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Bearings Survive On Mars

Release time : 2015-06-16 07:48:14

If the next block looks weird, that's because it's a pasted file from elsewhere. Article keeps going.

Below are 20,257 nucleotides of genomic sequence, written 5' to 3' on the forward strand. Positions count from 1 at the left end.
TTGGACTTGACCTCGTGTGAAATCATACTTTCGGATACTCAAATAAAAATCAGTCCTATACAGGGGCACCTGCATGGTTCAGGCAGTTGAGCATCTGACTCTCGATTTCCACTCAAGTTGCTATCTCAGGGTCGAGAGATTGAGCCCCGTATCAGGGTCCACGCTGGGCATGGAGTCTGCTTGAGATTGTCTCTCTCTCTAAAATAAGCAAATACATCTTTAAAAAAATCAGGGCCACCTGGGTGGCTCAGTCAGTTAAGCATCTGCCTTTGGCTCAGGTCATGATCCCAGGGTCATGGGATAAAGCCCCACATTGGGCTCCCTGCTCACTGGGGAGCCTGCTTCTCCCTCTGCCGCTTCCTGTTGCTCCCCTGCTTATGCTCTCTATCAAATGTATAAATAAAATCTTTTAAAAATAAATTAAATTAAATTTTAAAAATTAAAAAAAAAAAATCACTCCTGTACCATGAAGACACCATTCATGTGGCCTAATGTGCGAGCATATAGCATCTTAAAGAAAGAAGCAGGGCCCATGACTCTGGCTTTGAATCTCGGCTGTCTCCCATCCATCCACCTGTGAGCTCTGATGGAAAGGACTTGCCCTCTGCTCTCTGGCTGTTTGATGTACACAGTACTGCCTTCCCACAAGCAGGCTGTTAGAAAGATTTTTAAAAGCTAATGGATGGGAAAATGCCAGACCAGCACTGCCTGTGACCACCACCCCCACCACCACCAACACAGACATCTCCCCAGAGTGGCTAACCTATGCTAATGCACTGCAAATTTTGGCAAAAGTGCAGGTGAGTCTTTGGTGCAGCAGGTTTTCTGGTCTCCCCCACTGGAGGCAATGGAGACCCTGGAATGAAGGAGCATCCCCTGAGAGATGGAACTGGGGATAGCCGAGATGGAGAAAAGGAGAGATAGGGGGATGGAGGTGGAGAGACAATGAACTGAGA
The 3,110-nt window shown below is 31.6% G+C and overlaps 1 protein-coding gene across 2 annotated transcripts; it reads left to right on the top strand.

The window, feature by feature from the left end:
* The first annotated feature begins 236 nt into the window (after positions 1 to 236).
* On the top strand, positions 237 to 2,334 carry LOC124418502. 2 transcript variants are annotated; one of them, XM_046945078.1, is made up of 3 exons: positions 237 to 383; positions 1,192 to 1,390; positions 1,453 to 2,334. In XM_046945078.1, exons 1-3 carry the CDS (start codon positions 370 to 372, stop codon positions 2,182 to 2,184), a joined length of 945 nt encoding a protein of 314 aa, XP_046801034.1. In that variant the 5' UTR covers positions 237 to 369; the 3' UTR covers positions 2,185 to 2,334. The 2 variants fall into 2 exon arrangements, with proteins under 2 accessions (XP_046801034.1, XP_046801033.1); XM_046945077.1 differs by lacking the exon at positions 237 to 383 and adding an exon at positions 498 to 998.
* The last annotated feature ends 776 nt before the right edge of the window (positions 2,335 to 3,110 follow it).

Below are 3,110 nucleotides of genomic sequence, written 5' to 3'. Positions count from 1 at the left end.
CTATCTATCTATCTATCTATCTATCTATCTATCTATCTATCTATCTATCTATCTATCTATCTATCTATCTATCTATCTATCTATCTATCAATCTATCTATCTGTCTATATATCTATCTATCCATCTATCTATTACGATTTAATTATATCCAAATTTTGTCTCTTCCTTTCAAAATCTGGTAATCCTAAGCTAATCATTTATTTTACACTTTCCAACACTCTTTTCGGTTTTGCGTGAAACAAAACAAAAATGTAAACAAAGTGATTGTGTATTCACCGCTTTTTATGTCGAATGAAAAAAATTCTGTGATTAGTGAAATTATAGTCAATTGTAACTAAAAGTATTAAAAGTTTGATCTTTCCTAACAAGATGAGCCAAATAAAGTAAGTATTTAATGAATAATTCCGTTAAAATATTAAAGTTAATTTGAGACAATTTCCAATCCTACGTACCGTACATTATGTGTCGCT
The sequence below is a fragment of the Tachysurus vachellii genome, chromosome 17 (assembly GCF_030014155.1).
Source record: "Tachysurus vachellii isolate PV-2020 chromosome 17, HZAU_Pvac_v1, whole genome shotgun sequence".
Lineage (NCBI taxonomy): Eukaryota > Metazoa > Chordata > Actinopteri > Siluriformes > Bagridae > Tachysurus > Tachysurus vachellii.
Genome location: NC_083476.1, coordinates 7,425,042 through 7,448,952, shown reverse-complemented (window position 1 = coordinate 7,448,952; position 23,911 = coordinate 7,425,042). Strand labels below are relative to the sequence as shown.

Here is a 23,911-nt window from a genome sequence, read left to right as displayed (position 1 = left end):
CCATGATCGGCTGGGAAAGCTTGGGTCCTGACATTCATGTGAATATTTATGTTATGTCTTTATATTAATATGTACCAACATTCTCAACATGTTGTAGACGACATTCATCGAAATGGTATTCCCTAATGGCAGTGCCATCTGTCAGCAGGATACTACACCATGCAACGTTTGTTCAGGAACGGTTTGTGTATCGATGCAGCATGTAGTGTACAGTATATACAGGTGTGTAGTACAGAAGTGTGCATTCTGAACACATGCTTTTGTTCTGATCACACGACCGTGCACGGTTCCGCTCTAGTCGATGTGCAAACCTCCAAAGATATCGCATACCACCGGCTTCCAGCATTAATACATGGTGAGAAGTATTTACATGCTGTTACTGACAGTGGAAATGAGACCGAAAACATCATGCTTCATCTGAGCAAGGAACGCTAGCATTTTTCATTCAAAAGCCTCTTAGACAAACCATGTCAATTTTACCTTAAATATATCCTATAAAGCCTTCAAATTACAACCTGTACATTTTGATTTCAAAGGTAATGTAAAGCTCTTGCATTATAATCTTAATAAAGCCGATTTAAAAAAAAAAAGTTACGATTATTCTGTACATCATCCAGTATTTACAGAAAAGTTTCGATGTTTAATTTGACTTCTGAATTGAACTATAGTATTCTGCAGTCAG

After a nine-month, 677 million kilometre journey, 'Phoenix' finally reached its destination, landing safely on the North Pole of Mars on 26th May, 2008. The latest Mars mission space probe is using super precision bearings to provide the robotic arm with the necessary flexibility The bearings were manufactured by The Barden Corporation, The Schaeffler Group's super precision bearing specialist headquartered in Danbury, Connecticut, USA. After a nine-month, 677 million kilometre journey, 'Phoenix' finally reached its destination, landing safely on the North Pole of Mars on 26th May, 2008. Due to an initial communication fault, the activation of the robotic arm was delayed and could not be carried out until radio communication was restored two days later on 28th May. Since then the robotic arm has been successfully performing its various tasks. Since the Spring of 2008, the 2.4m robotic arm has been digging the frozen polar ground around the landing area. The soil samples are being analysed onboard the Phoenix probe for traces of water and for possible signs of life. On 20th June, 2008 NASA released an important initial finding: scientists were convinced that they had detected chunks of ice in a trench dug by the Phoenix robotic arm. "When we were approached by the Jet Propulsion Laboratory in Pasadena to design and manufacture the bearing supports for the Phoenix robotic arm, we were well aware of the huge responsibility resting on our shoulders". "After all, a bearing that malfunctioned would have doomed the whole mission to failure", said Al Conti, Aerospace Specialist at Barden Corporation. Therefore, failure safety and reliability were the highest priorities. Compactness of design, lowest possible mass, extremely low friction and maximum precision were also critical considerations. Barden's stainless-steel super precision angular contact ball bearings have already survived the long journey through space undamaged. Barden is confident that these bearings will also provide the required flexibility for the robot arm and ensure that it operates reliably over a long period, despite the adverse environmental conditions on Mars, such as storms, dust and extreme temperatures. The robotic arms of the two previous probes, Spirit and Opportunity, are also equipped with super precision bearings from Barden Corporation. Designed for a service life of 90 days, the probes, arms and bearings have exceeded the original expectations by more than four years so far. Supplied with energy from solar cells, they are roaming the Mars landscape and sending scientific data back to Earth.